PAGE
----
A conversation with Cecilie Hollberg

Director of the Accademia Gallery gets candid

Helen Farrell
October 26, 2017 - 10:38

On a high-season day more than 8,000 people visit the Accademia, making it the second most visited museum in Italy after the Uffizi.

Director of the Accademia Cecilie Hollberg spoke with The Florentine about the challenges and complexities of running the popular gallery.

Cecilie Hollberg | Ph. Leo Cardini

Helen Farrell
: Earlier this year, an architect from Padua made the international headlines with an idea to move the David to an earthquake-proof museum. At what stage is the Accademia in the creation of seismic protection for the world’s most famous statue?


Cecilie Hollberg: First of all, this architect has been publishing things in newspapers and magazines since 2008; there are plenty of experts who openly give us advice without being familiar with our site, or without having the experience or capabilities needed to understand what can be done here. Building an underground bunker in a city like Florence means moving the David, which is enough to show us they really haven’t thought this through. There’s all this chatter in a local newspaper about moving it in the front of the new opera house. Everyone’s been asking about it. This statue is fragile, and that’s why it gets everyone so agitated. Yet, at the same time, everyone’s ready to move it all over the place—it’s a very strange situation. In any case, we’ve been working on this for years. The Ministry conducted many investigations on the building, the structure itself, and the possibilities that may arise, and since I’ve been here, we’ve been closely monitoring the statue. It’s cleaned every two months, financed by the Friends of Florence, and with every cleaning we are able to monitor the statue very closely. Every weak or fragile spot is regularly scrutinized time and time again so if there were any changes we would see them immediately. This aspect is something that’s always been under control. But, and I’m going to open a parenthesis here, there are some real absurdities out there. There was someone who sustained that the heat makes marble melt: it’s absurd. Marble changes its state of aggregation at 900 degrees centigrade.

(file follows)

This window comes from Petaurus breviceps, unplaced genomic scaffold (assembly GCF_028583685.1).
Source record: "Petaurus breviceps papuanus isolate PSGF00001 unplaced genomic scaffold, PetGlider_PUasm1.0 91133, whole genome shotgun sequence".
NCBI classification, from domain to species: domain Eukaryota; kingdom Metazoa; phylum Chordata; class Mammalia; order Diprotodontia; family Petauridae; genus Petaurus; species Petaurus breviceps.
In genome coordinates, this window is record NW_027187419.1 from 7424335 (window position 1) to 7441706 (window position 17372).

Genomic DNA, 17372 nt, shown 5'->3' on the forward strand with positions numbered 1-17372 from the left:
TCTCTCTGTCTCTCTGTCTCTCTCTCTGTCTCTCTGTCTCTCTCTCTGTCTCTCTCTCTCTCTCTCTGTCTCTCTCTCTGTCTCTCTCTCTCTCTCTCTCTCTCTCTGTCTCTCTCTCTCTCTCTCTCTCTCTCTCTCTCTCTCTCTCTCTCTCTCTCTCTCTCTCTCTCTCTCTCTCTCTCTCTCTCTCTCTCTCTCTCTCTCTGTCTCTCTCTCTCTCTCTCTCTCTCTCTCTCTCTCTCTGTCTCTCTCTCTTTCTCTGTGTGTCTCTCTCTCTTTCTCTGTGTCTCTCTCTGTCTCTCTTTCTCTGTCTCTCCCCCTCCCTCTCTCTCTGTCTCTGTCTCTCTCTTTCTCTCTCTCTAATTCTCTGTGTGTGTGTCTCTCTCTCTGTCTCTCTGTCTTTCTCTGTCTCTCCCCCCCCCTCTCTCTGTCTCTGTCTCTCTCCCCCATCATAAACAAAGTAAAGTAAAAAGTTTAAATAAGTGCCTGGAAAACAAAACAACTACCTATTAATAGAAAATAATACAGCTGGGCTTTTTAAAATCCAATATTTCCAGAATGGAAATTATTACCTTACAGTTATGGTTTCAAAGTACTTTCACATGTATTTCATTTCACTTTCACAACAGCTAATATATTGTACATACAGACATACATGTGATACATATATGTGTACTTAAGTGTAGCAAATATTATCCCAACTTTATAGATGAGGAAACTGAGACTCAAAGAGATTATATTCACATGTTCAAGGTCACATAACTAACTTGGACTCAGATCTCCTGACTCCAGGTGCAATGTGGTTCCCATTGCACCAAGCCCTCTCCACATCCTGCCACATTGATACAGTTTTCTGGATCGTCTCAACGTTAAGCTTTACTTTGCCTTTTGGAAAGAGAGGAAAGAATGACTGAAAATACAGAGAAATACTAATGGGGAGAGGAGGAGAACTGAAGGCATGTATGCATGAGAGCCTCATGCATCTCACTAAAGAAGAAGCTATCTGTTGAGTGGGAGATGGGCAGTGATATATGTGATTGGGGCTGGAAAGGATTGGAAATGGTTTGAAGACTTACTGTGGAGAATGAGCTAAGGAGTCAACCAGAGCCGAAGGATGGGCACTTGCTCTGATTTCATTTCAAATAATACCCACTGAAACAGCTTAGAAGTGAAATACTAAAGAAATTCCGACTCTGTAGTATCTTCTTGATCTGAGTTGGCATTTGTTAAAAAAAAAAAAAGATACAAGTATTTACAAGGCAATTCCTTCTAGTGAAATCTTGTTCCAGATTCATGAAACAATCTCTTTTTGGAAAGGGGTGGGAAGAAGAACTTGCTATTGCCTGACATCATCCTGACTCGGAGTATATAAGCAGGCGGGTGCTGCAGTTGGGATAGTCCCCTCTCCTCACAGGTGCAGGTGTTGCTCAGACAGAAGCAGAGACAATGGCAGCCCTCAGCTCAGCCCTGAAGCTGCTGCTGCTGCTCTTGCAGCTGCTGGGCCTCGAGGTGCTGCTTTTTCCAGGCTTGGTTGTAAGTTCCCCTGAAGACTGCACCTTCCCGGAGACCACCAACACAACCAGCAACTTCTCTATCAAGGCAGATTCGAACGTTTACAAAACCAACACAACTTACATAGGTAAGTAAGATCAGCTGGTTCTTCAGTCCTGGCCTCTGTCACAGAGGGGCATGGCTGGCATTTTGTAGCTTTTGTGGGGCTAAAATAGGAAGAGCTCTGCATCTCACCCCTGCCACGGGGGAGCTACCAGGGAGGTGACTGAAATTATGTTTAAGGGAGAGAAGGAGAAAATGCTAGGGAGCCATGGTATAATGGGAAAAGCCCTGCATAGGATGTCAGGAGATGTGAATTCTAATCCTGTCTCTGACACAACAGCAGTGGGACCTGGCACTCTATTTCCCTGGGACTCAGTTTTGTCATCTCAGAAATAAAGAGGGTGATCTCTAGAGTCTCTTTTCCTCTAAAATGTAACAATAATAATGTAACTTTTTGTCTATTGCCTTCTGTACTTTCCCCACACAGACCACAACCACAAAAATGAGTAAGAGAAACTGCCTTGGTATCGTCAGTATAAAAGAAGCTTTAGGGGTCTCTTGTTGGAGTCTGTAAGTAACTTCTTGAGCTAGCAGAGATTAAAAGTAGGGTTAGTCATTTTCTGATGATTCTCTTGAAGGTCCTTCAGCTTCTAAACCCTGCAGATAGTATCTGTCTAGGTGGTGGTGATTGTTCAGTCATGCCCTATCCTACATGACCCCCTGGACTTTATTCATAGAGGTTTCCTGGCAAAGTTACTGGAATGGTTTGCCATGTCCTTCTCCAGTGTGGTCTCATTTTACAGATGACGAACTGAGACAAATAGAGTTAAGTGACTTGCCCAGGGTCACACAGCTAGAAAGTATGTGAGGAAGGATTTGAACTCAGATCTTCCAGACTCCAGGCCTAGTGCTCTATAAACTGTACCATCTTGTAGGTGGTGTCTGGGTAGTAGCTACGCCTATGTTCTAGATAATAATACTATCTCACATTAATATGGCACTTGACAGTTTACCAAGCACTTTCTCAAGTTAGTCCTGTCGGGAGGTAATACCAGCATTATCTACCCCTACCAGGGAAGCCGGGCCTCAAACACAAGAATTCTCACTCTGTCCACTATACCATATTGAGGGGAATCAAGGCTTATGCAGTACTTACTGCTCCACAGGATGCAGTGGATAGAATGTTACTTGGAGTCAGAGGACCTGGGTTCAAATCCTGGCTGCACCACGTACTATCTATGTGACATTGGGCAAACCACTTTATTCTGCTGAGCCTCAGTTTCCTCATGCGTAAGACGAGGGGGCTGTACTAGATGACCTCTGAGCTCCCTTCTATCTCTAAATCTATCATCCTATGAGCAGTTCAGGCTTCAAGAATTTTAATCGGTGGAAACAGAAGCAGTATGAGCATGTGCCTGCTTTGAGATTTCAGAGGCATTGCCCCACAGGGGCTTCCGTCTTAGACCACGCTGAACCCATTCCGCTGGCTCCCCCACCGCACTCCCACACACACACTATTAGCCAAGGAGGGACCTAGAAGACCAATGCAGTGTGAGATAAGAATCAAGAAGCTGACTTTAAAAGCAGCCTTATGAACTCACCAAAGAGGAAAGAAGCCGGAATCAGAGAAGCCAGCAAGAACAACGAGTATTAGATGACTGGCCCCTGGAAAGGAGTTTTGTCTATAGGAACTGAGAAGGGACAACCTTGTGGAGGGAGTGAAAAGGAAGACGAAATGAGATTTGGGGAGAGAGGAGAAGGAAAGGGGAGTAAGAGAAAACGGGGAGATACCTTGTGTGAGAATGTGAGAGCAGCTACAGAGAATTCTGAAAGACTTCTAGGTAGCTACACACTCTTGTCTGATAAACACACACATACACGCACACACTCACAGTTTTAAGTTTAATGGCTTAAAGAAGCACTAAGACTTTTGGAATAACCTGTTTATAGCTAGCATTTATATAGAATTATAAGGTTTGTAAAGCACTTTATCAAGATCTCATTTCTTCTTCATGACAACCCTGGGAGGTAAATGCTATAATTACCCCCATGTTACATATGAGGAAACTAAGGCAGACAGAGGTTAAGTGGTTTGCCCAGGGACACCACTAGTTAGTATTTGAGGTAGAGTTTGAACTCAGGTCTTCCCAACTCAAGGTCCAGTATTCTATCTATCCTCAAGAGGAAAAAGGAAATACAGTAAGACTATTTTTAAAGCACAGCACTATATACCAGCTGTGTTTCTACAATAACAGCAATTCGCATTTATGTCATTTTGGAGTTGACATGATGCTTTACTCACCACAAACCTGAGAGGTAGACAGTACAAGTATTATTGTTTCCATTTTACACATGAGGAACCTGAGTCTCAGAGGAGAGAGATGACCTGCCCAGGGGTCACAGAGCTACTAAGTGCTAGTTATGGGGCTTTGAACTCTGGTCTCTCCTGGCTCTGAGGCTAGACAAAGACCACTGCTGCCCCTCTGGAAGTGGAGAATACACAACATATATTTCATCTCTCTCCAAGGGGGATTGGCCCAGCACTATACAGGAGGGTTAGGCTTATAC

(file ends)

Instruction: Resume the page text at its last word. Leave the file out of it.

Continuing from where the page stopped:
HF: He’ll be fine then, even with our summers…


CH: There are all of these things that end up in the press because these poor souls want to link their name to Michelangelo’s David, hoping to end up in newspapers. Of course, they do end up in newspapers and we have to waste our time explaining to them that, in reality, marble does not melt. In addition, we created a framework agreement with DICEA, the University of Florence Department of Civil Engineering and Environment, in which we continue the already initiated investigation on the structure of the building. The structure is what’s important in the event of any sort of {seismic} movement. The base that holds the statue and blocks it from falling is entirely useless if the ceiling comes down on it. Thus, we made this framework agreement and the inspection will follow shortly, the only thing missing before we can decide what to do. I have been in contact with many institutions; I’ve been to the U.S. to the Getty Institute where there are several earthquake experts. Yet the reality remains that no one has ever worked with a statue like the David. All of these platforms are just fine for structures from 2 to 2.5 metres, but the David weighs 5,660 kilos and stands 5.17 meters tall. No one has ever experimented on a statue of this kind. They’ve experimented with the Riace Bronzes, but they’re much smaller and bronze is an entirely different material—it’s more flexible than marble. It’s an entirely different conversation, and so we can’t adapt the research done for that kind of model and apply it to an icon of the Renaissance. We really have to think about what we’re doing. The last thing I need is this group of charlatans coming to me with advice without knowing anything about the situation.


HF: Everyone comes to the Accademia for the David, but the gallery is home to countless important works of art. What is the Accademia doing to draw visitors to these other exhibits?


CH: We have plenty of strategies in place. I make the David get to work given he’s the star attraction, pulling in the visitors. Then once they’re here, we have them see the other collections. There are lots of people suggesting moving certain collections to other places in order to make more room in the museum. My response is always, “Absolutely not.” Florence is filled to the brim with beautiful museums that no one visits, so if we were to remove the Gipsoteca Bartolini {plaster cast gallery} and put it in another area, no one would visit it. It would end up like all of the other beautiful museums that no one goes to. Right now, we’re working on the signage to make it easier to find the other collections. For instance, visitors generally have trouble finding the first floor; they don’t see it because there are these little arrows all over the place that misguide people. It all has to be redone, including the musical instruments section. People don’t generally see it because it’s not easily recognizable and there aren’t signs that clearly lead to it. For us, this is a big step forward. To this end, we’ll be hosting a series of concerts to spotlight the collection of musical instruments. The first was on October 23, financed by the Associazione degli Amici della Galleria dell’Accademia. The second will be in December, the second of four concerts.